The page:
Texas Hills Vineyard

Back on the road to Rt. 290 and on to Johnson City, home of the world famous Whittington’s Jerky (Yes – there is such a thing s fresh jerky!) and Texas Hills Vineyards – Gary and Kathy Gilstrap’s estate winery on the outskirts of town. I had just visited them about three weeks ago and was bowled over by their new 2007 Rousanne (white Rhone-style wine) and Toro de Tejas (Tempranillo-Cabernet blend). On this stop, I could not help but give them another taste. Wow….They were both still good! I also tried the Pinot Grigio (light, crisp and full of lemon zest) made with all Texas Hill Country grapes. After stepping on Brutus’ the wine dog’s tail (with a resounding retort from Brutus), I finished with a taste of Texas Hills 2004 Cabernet Sauvignon which is a steal at $15.

Woodrose Winery

At this point, the sun was getting low in the sky and I was on the home stretch leading to our little cottage near Fredericksburg. Continuing on down Rt. 290, I stopped in at Woodrose Winery and asked Chris Brundrett in the tasting room what were his favorite wines. Within a second, he recommended the 2007 Woodrose estate Cabernet Sauvignon (rich dark berries and soft tannins) and the 2005 Merlot (a thick and chewy red with a good tannic bite that screams for a thick rare steak).

Becker Vineyards

Not far away were Becker Vineyards and Torre di Pietra Winery. These are both old acquaintances to me. Becker Vineyards for their perennial high quality and breadth of their wine offerings, which is not a simple task and Torre di Pietra for the fun destination and interesting adaptation of Mediterranean varietal wines and blends.

At Becker, I ran into a group touring on a bus from R & R Tours (www.rrlimobus.com) . They seemed to be having far too much fun on the wine trail, but this is a good way to do it. Once inside the tasting room, Nichole poured me a taste of their new 2008 Pinot Grigio  having mineral, floral and lemon drop qualities and the 2007 Grenache (red raspberries and toasted oak) from Drew Tallent’s vineyard.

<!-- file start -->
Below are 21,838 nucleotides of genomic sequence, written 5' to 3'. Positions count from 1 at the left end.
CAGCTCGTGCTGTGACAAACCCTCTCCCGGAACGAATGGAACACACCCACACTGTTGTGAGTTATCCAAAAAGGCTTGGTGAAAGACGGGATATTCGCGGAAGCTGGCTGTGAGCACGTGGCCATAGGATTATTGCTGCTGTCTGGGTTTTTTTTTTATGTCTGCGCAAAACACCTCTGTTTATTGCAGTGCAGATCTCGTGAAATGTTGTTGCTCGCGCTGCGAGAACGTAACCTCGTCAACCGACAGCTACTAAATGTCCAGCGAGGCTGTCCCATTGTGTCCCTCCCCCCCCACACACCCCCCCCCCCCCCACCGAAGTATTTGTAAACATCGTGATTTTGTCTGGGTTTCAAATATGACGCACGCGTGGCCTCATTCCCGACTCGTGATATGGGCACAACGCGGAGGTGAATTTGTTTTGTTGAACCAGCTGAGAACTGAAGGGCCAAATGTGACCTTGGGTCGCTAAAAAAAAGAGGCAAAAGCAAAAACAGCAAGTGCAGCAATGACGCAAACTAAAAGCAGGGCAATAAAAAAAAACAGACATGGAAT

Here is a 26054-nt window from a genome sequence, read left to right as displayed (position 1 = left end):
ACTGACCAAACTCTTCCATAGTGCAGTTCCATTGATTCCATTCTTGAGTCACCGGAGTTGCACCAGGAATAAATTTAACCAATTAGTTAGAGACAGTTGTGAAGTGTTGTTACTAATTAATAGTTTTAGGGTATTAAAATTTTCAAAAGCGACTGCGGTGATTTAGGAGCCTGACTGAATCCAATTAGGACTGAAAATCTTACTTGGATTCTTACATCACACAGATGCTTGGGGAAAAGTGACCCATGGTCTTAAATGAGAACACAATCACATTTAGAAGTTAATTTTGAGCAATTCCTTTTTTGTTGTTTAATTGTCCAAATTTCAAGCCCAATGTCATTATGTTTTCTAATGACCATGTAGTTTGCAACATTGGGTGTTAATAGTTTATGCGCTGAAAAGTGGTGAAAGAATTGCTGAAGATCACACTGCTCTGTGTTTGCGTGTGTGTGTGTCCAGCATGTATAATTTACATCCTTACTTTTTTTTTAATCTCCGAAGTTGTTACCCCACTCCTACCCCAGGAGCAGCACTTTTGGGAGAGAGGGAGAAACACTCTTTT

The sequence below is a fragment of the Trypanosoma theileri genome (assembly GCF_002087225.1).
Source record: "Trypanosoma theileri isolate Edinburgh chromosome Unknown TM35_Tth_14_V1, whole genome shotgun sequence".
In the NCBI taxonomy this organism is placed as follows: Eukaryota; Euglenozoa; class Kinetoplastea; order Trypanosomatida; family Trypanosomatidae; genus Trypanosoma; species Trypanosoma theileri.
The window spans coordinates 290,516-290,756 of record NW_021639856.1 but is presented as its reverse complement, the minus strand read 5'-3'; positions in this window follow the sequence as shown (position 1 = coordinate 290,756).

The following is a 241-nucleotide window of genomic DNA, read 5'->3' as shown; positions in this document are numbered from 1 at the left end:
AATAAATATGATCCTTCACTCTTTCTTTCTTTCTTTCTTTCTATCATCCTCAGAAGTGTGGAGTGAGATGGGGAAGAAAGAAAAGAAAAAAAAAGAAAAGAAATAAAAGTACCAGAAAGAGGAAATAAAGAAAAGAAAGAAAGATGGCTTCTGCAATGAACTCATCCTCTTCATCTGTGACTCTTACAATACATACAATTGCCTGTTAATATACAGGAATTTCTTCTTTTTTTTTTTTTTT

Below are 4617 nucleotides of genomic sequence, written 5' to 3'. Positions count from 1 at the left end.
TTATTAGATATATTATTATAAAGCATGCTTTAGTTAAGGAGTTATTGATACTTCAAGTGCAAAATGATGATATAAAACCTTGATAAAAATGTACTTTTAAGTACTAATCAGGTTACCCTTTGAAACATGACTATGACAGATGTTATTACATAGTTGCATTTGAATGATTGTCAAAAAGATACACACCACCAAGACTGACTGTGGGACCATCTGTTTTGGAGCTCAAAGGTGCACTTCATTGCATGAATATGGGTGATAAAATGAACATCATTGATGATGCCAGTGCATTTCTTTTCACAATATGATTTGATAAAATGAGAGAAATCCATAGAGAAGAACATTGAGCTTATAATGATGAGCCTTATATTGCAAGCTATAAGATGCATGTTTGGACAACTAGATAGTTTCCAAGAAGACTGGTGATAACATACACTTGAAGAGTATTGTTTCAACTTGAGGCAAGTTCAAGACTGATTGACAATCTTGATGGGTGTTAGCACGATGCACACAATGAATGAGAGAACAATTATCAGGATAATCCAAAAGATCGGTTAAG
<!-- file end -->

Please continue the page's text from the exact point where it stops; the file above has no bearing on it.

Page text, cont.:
Torre di Pietra

The close of the day came at Torre di Pietra. I tasted through several wines in the tasting room with a couple from Beaumont, Texas, visiting their daughter in Austin. They had visited wineries in California before, but this was the first time in Texas. The wines tasted at Torre di Pietra included their Claret – a fruit-forward style red wine, Sangiovese – dry red wine with cherry and cola nut notes, and a red wine with an herbal nose made from the Portuguese varietal Touriga Nacional. My pick of the bunch was the Sangiovese – a medium-bodied, food-friendly red wine. One side benefit of this tasting was that the couple from Beaumont was able to help me remember the name of a well known Gulf Coast seafood restaurant in Beaumont – Sartins: http://www.sartins.com.

Well, it has been a long, but rewarding day. The last stop was at HEB to pick up the steak, some veggies and a bottle of Becker Iconoclast Cabernet Sauvignon ($9 – a bargin) to be prepared in my mountain top cottage just a bit south of Fredericksburg.

Good night and sleep tight! See you bright and early to hit the road again, but this time up in Lampasa for Day 2 of the Texas Hill Country Holiday Wine Trail.

I love the smell of Cabernet in the Morning!

P.S. Keep tabs on my Day 2 progress in the comments section below.